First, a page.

@Download Kindle Ý Fieldwork in Ukrainian Sex ⛄ eBook or Kindle ePUB free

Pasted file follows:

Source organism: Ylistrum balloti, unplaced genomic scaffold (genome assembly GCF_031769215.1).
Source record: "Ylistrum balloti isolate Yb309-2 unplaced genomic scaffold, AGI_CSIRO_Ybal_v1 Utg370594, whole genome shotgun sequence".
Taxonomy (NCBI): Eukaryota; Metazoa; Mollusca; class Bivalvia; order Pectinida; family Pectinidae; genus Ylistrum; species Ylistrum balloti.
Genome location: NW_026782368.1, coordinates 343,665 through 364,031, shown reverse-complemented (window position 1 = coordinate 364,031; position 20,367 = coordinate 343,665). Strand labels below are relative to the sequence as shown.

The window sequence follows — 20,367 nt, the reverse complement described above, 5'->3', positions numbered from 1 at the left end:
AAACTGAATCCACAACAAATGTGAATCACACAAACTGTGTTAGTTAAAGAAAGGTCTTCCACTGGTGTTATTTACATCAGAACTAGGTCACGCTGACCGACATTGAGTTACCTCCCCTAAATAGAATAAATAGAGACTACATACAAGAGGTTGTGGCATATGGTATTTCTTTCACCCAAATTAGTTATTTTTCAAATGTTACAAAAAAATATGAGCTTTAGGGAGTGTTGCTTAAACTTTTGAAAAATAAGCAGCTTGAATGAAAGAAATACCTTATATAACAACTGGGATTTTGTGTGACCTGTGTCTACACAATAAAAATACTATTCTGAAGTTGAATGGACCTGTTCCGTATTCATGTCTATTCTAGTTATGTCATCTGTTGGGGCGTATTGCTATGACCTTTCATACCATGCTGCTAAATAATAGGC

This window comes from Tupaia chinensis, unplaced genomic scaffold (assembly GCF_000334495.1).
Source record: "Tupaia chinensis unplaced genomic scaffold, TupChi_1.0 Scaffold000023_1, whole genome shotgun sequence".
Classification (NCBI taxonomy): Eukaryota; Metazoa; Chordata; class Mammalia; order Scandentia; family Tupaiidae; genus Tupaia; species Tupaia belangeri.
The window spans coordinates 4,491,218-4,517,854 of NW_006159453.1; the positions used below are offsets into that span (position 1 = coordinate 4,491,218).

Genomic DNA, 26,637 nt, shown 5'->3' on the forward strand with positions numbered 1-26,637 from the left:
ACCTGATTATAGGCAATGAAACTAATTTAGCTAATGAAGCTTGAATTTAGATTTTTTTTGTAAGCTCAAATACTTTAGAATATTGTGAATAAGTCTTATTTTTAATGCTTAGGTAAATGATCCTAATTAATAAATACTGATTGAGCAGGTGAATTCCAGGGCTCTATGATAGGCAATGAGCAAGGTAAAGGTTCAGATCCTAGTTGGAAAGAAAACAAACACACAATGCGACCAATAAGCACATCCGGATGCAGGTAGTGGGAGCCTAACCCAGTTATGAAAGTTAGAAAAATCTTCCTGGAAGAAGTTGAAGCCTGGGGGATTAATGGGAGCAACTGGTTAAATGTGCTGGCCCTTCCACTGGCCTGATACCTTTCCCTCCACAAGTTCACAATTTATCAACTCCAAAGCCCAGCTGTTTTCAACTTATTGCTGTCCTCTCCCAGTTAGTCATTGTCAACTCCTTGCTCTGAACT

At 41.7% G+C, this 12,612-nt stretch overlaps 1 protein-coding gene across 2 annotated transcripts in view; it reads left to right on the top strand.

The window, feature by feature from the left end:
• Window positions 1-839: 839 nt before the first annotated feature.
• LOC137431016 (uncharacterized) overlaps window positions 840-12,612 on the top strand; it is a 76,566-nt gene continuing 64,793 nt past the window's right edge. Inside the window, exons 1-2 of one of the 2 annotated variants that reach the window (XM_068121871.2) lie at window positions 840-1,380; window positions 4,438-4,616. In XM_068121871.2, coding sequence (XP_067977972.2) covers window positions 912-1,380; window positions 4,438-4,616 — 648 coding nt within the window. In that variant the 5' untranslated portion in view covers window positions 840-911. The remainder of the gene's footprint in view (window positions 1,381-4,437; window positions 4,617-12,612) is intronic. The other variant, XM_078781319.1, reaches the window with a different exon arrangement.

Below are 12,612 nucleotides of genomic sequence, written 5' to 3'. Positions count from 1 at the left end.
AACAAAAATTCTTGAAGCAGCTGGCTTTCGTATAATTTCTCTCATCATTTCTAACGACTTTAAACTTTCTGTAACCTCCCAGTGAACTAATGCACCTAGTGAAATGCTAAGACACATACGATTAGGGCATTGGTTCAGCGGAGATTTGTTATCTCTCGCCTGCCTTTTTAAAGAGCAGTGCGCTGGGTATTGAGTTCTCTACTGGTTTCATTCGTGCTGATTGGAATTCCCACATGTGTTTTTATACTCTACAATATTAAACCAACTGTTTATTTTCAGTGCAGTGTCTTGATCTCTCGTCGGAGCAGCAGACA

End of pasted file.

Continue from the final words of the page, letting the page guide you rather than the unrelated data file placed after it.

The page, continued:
@Download Kindle ⚝ Fieldwork in Ukrainian Sex à Called the most influential Ukrainian book for theyears of independence, Oksana Zabuzhko s Fieldwork in Ukrainian Sex became an international phenomenon when it shot to number one on the Ukrainian bestseller list and remained there throughout the s The novel is narrated in first person streams of thought by a sharp tongued poet with an irreverently honest voice She is visiting professor of Slavic studies at Harvard and her exposure to American values and behaviors conspires with her yearning to break free from Ukrainian conventions In her despair over a recently ended affair, she turns her attention to the details of her lover s abusive behavior In detailing the power her Ukrainian lover wielded over her, and in admitting the underlying reasons for her attraction to him, she begins to see the chains that have defined her as a Ukrainian woman and in doing so, exposes and calls into question her country s culture of fear and repression at the very time that it wrestled its way toward independence Oksana Zabuzhko is a well known Ukrainian poet of the younger generation as well as a literary critic and translator Fieldwork in Ukrainian Sex, her debut in the genre of the novel, marks the emergence of a powerful new voice in Ukrainian belles lettres This work immediately strikes the reader with its novelty of form and with the original way it presents eternal issues like love, life, and creativity, intertwining them with uniquely Ukrainian themes Slavic and East European Journal Language any language that s what I would call the capital love of my life nothing else has the power to synthesize music and myth, two things without which the world would be a totally unlivable place Oksana ZabuzhkoFieldwork in Ukrainian Sex was first published in Ukraine in , unleashing a storm of controversy and propelling the author to national fame It topped the bestseller list in Ukraine for than ten years, making it the most successful Ukrainian language book of the nineties in every regard Today, Oksana Zabuzhko is one of the few authors in Ukraine and the only Ukrainian language writer to make a living exclusively from her writing Brilliant Absolutely brilliant The first full five star book I ve read in 2016 a breakneck ride through twentieth century Ukrainian history, the experience of writing in a neglected language, and a tortured relationship between two tortured Ukrainian artists in America, told in spectacular twisty turny extended sentence prose by a brilliant author and poet thatof you GR experimental fans should be reading Don t just unbury books, stop good ones getting buried in the first place Which I ve been wanting to say in a rev The first full five star book I ve read in 2016 a breakneck ride through twentieth century Ukrainian history, the experience of writing in a neglected language, and a tortured relationship between two tortured Ukrainian artists in America, told in spectacular twisty turny extended sentence prose by a brilliant author and poet thatof you GR experimental fans should be reading Don t just unbury books, stop good ones getting buried in the first place Which I ve been wanting to say in a review for a couple of years, ever since someone on a forum recommended The Museum of Abandoned Secrets as one of the best things she d read for a long time I was blown away by the opening chapters, but 700pp tomes are not my forte as they are some of yours, and besides I wanted a better background in Russian lit before tackling the full thing If you re one of those who never looks beyond friend reviews, please read this anyway Particular potential for burying exists because most of Zabuzhko s English translations are published by Crossing Complete Review fans will probably know that Crossing is now North America s biggest publisher of translated literature Whilst some of their genre popular stuff has found a sizeable audience, the fewliterary and experimental texts have been starved of the oxygen of publicity, unmentioned in the blogs, lit journals and broadsheet reviews that cover works issued by respected, ethically unambiguous independent publishers, making sure at least some of the right readers are aware of them, and that they aren t consigned to low star ratings from randomly selected Vine members who never liked this sort of fiction in the first place, and drive by Kindle Unlimited subscribers who took a punt on it A recent exception, which suggests things are changing a little for newly translated Crossing works, is South Korean novella Nowhere to Be Found which was longlisted for the U.S PEN translation Prize and has been talked about on a couple of blogs Zabuzhko is a fantastic writer who, although lauded in Continental Europe with the Angelus Prize, should have as much respect and attention in English Fieldwork in Ukrainian Sex is a narrative conscious of its own psychology, and I m tempted to connect this probably financially rewarding, but otherwise unfortunate choice of publisher in the current global lingua franca with a compulsion to enact the following even if you did, by some miracle, produce something in this language knocking out Goethe s Faust, as one well known literary critic by the name of Joseph Stalin would put it, then it would only lie around the libraries unread for who knows how many dozens of years until it began cooling off if the stream of public attention doesn t pick them up in time and carry them to the surface, they sink like stones to the bottom and become covered by mineral waxes that can never be scraped off, just like your unsold books which gather dust somewhere at home and in bookstores, this same thing has happened with most of Ukrainian literature.Presciently in fact talking of something else, she says there was even a response in wow the Times Literary Supplement but TLS mentions of Zabuzhko, including a write up of this book, are paywalled and thus less influential than the lone one starUK review.I was tired of waiting for myself to get round to Museum of Abandoned Secrets and, in finishing it, finally earn the licence to harangue you about it I was tired of waiting for the optimal time to try Kindle Unlimited for a month or two so I could read the much shorter Fieldwork inclusive with that But fuck paying 7.99 for not very much of interest and timing things right, 1.98 for this book alone made a lot of sense that s the right price from the reader consumer viewpoint for a sub 200 page ebook you may only read once Yes, I d have rather paid a nonretailer the same, and yes I ve heard the arguments in favour of novellas being as pricey as doorstops, but I think publishers, even those of stuff you love, should be a long way down the list of charity concerns afterurgent needs.This is a ranting, angry, digressive book, so why not shoehorn a couple of paragraphs of my own rant in too Zabuzhko s volleys of anger are set apart from a hundred other rage fuelled,or less feminist fictionalised rants by the magnitude of her intellectual force and wit, and her and her translator Halyna Hryn s verbal dexterity I rarely go in for this sort of very womany angry book, that swampiness that scares some people as if there were going to be a gorgon s head, not mere paper pages, between the covers No gender has a monopoly on writing the fucked up relationship story anyway my favourite example is Alfred de Musset s likewise under read and brilliant Confession of a Child of the Century Zabuzhko s ranting is brilliant ranting of any type, and the quality of writing deserves to win out over any minor reservations over the topic And personally, I m somewhatcomfortable with feminist novels from other cultures because I don t feel as if their generalisations imply I had negative experiences I never actually did, unlike the Anglo American texts that have alienated and annoyed me Fieldwork s semi autobiographical narrative opens in a scuzzy kitchen, with decaying detail and violent metaphor that recalls the flats inhabited by The Young Ones or Withnail, boys who always hadinteresting things to do than housework the units tacked on doors determined to open every time you turn your back like a loose jaw on a paralyzed face both plants have the appearance of having been watered with sulfuric acid for the last three weeks It s hard to say the unsaid these days, but I kept seeing it in this twenty year old novella, even when she surveys the cooking these chickens always look much happier than live ones, simply radiating a deep blush of pleasure at the prospect of being eaten This blistering sarcasm creates glamour from its very absence in fact the possibilities are endless, but you just need one thing for there to be someone sitting on the other side of their fucking counter, in which, incidentally, a colony of ants seems to have made a home, because every once in a while you ve got something crawling around on the Formica that really doesn t belong in a hygienic American home, nor in a non American one, come to think of it someone to whom you could serve all this good stuff as you smile your cover girl smile Those first few pages introduced me to a rhythm that would become familiar through the book I would feel as if in the company of a kindred spirit, as if in reading, I was also speaking paragraphs I wish I could have written then appear a some new facet of the narrator s mental torment or relationship dysfunction and her downright dreadful partner, far worse than my own experience, or on some entire other spectrum full of its own pitchblack corners Zabuzhko s narrator switches between first, second and third person as she speaks of herself, creating a stream of consciousness as comfortable as a pair of worn in boots Once observed, this technique is genius of a kick oneself obviousness To many frequent readers, or aspiring writers, of fiction, the occasional vanity thought lapse into narrating oneself in third person is as much an ingrained part of mental activity as speaking of I , or of exhorting oneself or generalising about self and supposed others as you A man as muse to a female artist including when the relationship is stormy is an idea that s gettingexposure now than it used to, but I ve never yet seen it so well described as by Zabuzhko every poem was a delightful bastard baby of one prince or another with a bright star on his forehead, the star, of course, inevitably went out, the poem remained With that metaphor she makes it soundnatural than with the genders the other, stereotypical, way round.But bloody hell, what an awful man is this painter she falls for Her reasons for being drawn to him well beyond masturbation will give you neither poems nor children are understandable to those who ve experienced a love affair as a primal, fated encounter with a soulmate we became brother and sister long ago, long before we met, because it was in search of you, my love, clearly in search of you that these incomprehensibly opaque lines of poetry rushed out of me, barely catching their breath, through all the years of my chaotic youthit would be only with someone as screwed up as herself, no, farscrewed up in a plaster cast, with draconian debts and trails of police summonses, my sorcerer brother, we are of the same blood you and Ithis guy was digging the same grounds as I was, and the only one I d ever known to do it better than me deeper,powerfully, and damn, just plain fearlessly he simply floated along in the stream that I could access only occasionally.The first one ready made whom she did not have to teach Ukrainianthis was the first man from your world, the first with whom you could exchange not merely words, but simultaneously the entire boundlessness of shimmering secret treasure troveshe s one of yours, yours in everything, a beast of the same species Such heights of intoxication often lead the lover to ignore what, in the absence of potent chemistry, would have been major reservations, but here there werethan most from my list of highlighted quotes, the word warn ing jumps out again and again Even to one who has ignored such things on a smaller scale, and who knows the process well, the magnitude of what can be disregarded is, at first glance astounding But through the author narrator s analysis of her origins in asexist,violent culture and family, she later explains it This story dispels another assumption, or over generalisation, about such fiery relationships it s very much not the case that the narrator is overwhelmed by continuous sexual desire for her paramour, it is not that wanting him physically becomes, for a time, almost synonymous with consciousness, as in many experiences and narratives of the madly in love That early use of the word brother perhaps was telling Though he is hardly brotherly of course, becoming hectoring and occasionally violent, and there are rows, verbally vicious on both sides, about plenty else as well as sex.I ve no idea how common is the following commonality, but I was taken aback here, seeing set down in someone else s writing for the first time something said to me several times from decent people and from rotters I thought that by now, I d know if men telling their girlfriends they were brave was considered a widespread phenomenon where there is no birth involved but there are always conversations and rubbishy articles one can missYou re a brave woman and I see in you an ability to survive under any circumstances , exes say to her at different times in her life.Joy and fear, America and Eastern Europe are invoked and mingled in their dealings lovers galore, a wonderfully high bouncing trampoline echoes Gatsby s epigraph yet he passed through her territory like the Tatar hordes and too often the latter, and fear, leading to a physical exhaustion a feverish nauseous trembling scattered over her entire body that hadn t subsided for over a weekdraining than the typical physical overwhelm of falling in love.It s interesting to finish writing this review whilst reading Elena Ferrante s quartet Zabuzhko isexplicit in connecting violent relationships and automatic assumptions about reproduction that, though near in history, may be alien to the twenty first century secular Anglo American to her national history and culture Ferrante almost never generalises, simply telling her characters story she shows without telling but the same principle invades their relationships as soon as they get married, as described by Zabuzhkotake me always means take me together with my childhood.Oksana,than the sensible Elena coolly analysing her environs, knows gothically passionate love as a literary meme that infected her They never taught us, all our literature with its entire cult of tragic love Ivanko and Marichka, Lukash and Mavka, my students were enthralled and declared Forest Song superior to Midsummer Night s Dream, you bet they somehow forgot to warn us that in reality tragedies don t look pretty That death, no matter what form it takes, is first and foremost an ugly business.That allusion apart, I was so taken with Zabuzhko s writing that I forgot I must be missing references to books I hadn t read, until her fellow Ukrainian Bulgakov was invoked in a dreamlike scene near the end the demonic assembly constituted no clear threat, rather it gave the impression of a ritual somewhat reminiscent of a Brezhnev era party meeting and in fact treated her with a kind of friendly acceptance,only a gigantic cat, turning into a neon blue shadow of a cat, hopped around from pedestal to pedestal for some time still before he too went up in smokeWhilst I daresay some Ukrainians in the years between Communism and the Crimean crisis preferred not to dwell on their country s near chronic history of living under a yoke or threat of one, stuck between the Russian bear and Europa, Zabuzhko s account of it and mirrored in family and relationship is anything but cowed, expressed with an irresistible vigour and what is there in Ukraine, Ukraine is Chronos chomping away at his children, tiny fingers and toes, I m supposed to sit and wait for what, to suck a frog s tit, or rather that of a menopausal diaspora gramps the Antonovych prize Eastern fatalism, oh yes the Russians have it we re in worse shape, we, actually, are neither here nor there, Europe has managed to infect us with the raving fever of individual desire, faith in our personal Yes I can however, we never developed a foundation for such faith, those structures that might support that I can and thus have tussled about for ages at the bottom of history The lucky Americans she meets on her 90s writer in residencies although they probably manage to allude to race withtact than this denizen of a very white country that previously had little contact with culture outside the Eastern Bloc are unfamiliar with subjugation to limitless, metaphysical evil, where there s absolutely nothing in hell you can do when you grow up in a flat that is constantly bugged and surveilled and you know about it, so you learn to speak directly to an invisible audience at times out loud, at times with gestures, and at times by saying nothing, or when the object of your first girlish infatuation turns out to be a fellow assigned to spy on you In four years of owning this Kindle, I d never before encountered the message you have reached the clipping limit for this item That s how much I liked and wanted to quote this book And that s why I don t have quotes from late in the book, where the author narrator s father appears, a brutalised former prisoner like his father before him , a man who tries to be reasonable, but has dodgy physical boundaries that have the effect of sexual abuse even if they don t fit its legal definitions And well Ukraine boundaries obvious The narrator, in her early thirties at the time of her emotionally destructive yet artistically inspiring relationship, evidently sees herself as an adult who did something stupid in which history had its role, like an addict who has now quit she has too much strength and insight to be just a victim if and when I get round to her later books, it ll be interesting to see how her themes developed in the ensuing years but it was hard not to see this girl, another Ukrainian in the states, for less edifying reasons, as emblematic a very young, scarcely eighteen year old prostitute with flowing chestnut colored hair, attractive in that puppy wet, bright, untarnished folk song beauty that you can still find among girls in Volyhnia and Podillia and the poor thing, dead drunk She s still a child and has no idea what s happening to her The premise underlying this book sounds potentially defeatist especially with the country continuing to wrestle its demons, but there is such strength and skill in the writing, that it feels anything but I found it positively invigorating, because surely there is hope if one can express oneself as Zabuzhko does A Kingdom Of Fallen Statues, essay and poetry collection, appears only to be available in a handful of American university libraries, andare scheduled to publish a book of Zabuzhko s short stories, Oh Sister, My Sister, in 2017 There are also bits and pieces in anthologies, which she alludes to in Fieldwork.Indebted to two recent LRB reviews by Jenny Turner, when I was flailing about for inspiration on how to write about raw, personal books without getting enmired in lengthy comparisons with one s own experience Didn t manage it quite so smoothly, but they helped This book is amazing It took a little bit to get into I struggled in the first 50 pages You can not skim this book Don t even try The prose style is rather unforgiving, but that really is the point The point is to chew it To go slowly To go back and forth over sentences and phrases This is a painful, occasionally hard to follow narrative of the grotesque end of a love affair punctuated with small and devastatingly perceptive mini treatises on writing, art, trust in other humans, the sta This book is amazing It took a little bit to get into I struggled in the first 50 pages You can not skim this book Don t even try The prose style is rather unforgiving, but that really is the point The point is to chew it To go slowly To go back and forth over sentences and phrases This is a painful, occasionally hard to follow narrative of the grotesque end of a love affair punctuated with small and devastatingly perceptive mini treatises on writing, art, trust in other humans, the state of being a writer trapped in a native language that no one speaks, the state as Zabuzhko describes it of being trapped between non existence and an existence that kills you In another review, someone else wrote 10 ,Oh, but I do I know all of them They are all people I have met They are all people I recognized from my life in Ukraine They are all people I recognize from my life in the US They are all people I recognize in myself I think I won t be satisfied until I read this at least 2times I m stalled I seem to have lost my desire to loose myself in her words.She is sarcastic, sharp and unfortunately rambling in her tug of war, with the love and hate she feels for her country, her man, her life It was one of those times that I kept looking forward to a full stop or oh yes the end of a paragraph What kept me reading was the flashes of insight which I cherished and wantedof.stopped at 50%half a BR with Ira